Caution symbol in orange over a background of dark gray clouds. Xylazine, A New Concern In The Overdose Crisis

Xylazine, A New Concern In The Overdose Crisis

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Over the past few years, the overdose crisis has accelerated rapidly with the introduction of adulterant chemicals. These are what people are referring to when they say a drug has been cut or laced with another substance. These substances may be used to enhance drug effects, to add bulk (for higher profits), or to counterfeit a different drug. Currently, the most well-known of these adulterants is fentanyl, a powerful synthetic opioid routinely found mixed in with heroin and other drugs. Now xylazine, a veterinary anesthetic sometimes referred to as “tranq,” is being increasingly found in the illicit opioid supply. Its most notable presence has been in Philadelphia, however, it is infiltrating drug supplies across the country.

What is xylazine?

Xylazine is an animal tranquilizer not approved for human consumption, but it is increasingly being added to heroin, fentanyl, and other drugs due to its sedating and euphoric properties. Since it is a tranquilizer, it sedates people and can exacerbate overdose symptoms like unconsciousness, slowed heartbeat, and respiratory depression. Unfortunately, since xylazine is not an opioid, the opioid reversal medication naloxone (Narcan) is not effective in reversing the symptoms. Other harm reduction strategies that are geared towards fentanyl and opioid response are also less helpful in dealing with xylazine—there are no testing strips or other simple and portable ways for someone to test their drug supply for xylazine. Currently, only a lab can test for the presence of xylazine.

Why is it dangerous?

Beyond the dangers of sedation, xylazine has a number of negative side effects. The most worrisome of these is the development of skin abscesses that can progress to necrotizing tissue—the death of the tissue. In some cases, this can require amputation. And this isn’t an incredibly rare side effect. This study of people who use xylazine reported that 35% of participants experienced skin lesions. This side effect is likely due to the effect the drug has on skin oxygenation. Some believe that intravenous use may accelerate the appearance of lesions, but lesions can crop up away from the injection site and also occur with other forms of non-intravenous use, like smoking. Xylazine can also cause significant withdrawal symptoms, which can make it harder to quit, especially when used in concert with opioids like fentanyl or heroin.

Are there harm reduction strategies for xylazine?

Thus far, xylazine has mostly been reported in Philadelphia and other counties in Massachusetts, Maryland, Connecticut, and Illinois. However, it is likely that this isn’t because there’s more use of it in these areas, but because these places have robust harm reduction policies that allow for better monitoring of the drug supply and deeper community engagement around drug use. As xylazine lengthens the euphoric feelings of opioids, it is likely we will see more community-spread across the country. As such, here are some quick harm reduction strategies around xylazine use:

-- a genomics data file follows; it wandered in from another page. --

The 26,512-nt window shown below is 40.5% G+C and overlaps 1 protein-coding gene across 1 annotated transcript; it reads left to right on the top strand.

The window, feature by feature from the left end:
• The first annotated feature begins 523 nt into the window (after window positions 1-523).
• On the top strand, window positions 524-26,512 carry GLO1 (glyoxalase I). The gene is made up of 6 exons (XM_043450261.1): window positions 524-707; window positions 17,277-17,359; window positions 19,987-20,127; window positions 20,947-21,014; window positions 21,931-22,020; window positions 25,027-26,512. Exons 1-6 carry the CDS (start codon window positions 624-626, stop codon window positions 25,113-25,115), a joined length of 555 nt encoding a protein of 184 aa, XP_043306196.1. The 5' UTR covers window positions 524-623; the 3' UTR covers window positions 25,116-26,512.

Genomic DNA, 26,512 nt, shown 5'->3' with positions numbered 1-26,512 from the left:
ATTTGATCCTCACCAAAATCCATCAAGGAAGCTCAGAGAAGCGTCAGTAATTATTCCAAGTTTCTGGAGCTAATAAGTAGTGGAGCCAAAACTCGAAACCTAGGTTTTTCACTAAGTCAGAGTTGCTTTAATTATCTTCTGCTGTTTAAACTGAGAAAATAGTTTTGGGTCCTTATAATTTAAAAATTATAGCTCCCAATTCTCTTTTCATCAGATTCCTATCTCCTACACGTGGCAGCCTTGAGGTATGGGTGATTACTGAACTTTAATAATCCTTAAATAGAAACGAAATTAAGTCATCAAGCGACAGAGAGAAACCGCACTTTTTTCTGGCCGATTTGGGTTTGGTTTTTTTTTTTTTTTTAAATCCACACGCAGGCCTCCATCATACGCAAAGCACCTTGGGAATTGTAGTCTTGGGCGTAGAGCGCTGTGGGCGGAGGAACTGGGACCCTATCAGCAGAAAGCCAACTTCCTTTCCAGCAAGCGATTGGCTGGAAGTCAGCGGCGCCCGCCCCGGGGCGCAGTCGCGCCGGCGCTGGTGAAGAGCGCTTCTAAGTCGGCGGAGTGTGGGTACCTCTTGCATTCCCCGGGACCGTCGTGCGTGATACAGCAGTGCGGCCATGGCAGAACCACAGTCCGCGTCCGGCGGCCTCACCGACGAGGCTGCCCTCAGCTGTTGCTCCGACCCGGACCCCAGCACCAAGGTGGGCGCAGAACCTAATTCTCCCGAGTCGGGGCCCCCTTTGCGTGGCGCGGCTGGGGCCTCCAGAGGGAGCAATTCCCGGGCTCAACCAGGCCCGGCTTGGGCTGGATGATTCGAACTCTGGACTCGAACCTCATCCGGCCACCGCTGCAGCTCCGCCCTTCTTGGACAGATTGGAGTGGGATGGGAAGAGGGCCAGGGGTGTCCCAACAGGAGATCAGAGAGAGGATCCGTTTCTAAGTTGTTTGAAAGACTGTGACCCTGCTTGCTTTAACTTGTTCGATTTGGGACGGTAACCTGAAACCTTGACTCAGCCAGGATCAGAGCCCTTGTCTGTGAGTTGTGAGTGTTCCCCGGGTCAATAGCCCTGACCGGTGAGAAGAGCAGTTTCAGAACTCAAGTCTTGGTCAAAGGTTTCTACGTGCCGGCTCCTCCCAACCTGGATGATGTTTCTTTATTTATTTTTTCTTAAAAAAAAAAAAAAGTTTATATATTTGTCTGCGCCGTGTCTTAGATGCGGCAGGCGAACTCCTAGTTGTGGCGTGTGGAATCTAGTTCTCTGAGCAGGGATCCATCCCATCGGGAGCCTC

• Don’t use alone.
  • Try to use in as safe a place as possible, in case you lose consciousness.
  • Start low, go slow
  • Carry naloxone (Narcan). If after administering it, the person begins to breathe regularly but is still sedated, put them into rescue position, call 911, and keep an eye on them.
  • If you develop skin lesions, keep them clean and dry, and seek medical care as they can progress rapidly with ongoing use.

What can we do about xylazine?

The alarming increase of dangerous adulterants being used to alter drug supply as a result of pandemic supply chain issues is likely to continue and become more complex. The best way to address the dangers of xylazine and other potential contaminants is with significant drug policy changes to allow for more agile community care of people who use drugs. The current stratospheric overdose rates in the country make common sense measures—like drug checking facilities that allow for people to submit small amounts of substances for testing without fear of criminal prosecution—a long overdue first step in the right direction.

A summary of quick facts about xylazine:

  • It’s a veterinary anesthetic, not approved for human use.
  • Sometimes known as “sleep cut” or “Tranq”, it is used to cut primarily fentanyl and heroin, but has been found in other drugs.
  • It’s a powerful sedative that can exacerbate or cause overdose.
  • Since it’s not an opioid, naloxone is not an effective reversal.
  • It has substantial negative side effects, including skin abscesses and necrotizing flesh.
Xylazine, a veterinary anesthetic, is being increasingly found in the illicit opioid supply. Here are the basics about this drug.

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Geoffrey Vasile is a social worker and peer support specialist. He believes recovery is a process of building self-awareness through compassion and that the best recovery pathway is the one you’re able to walk.

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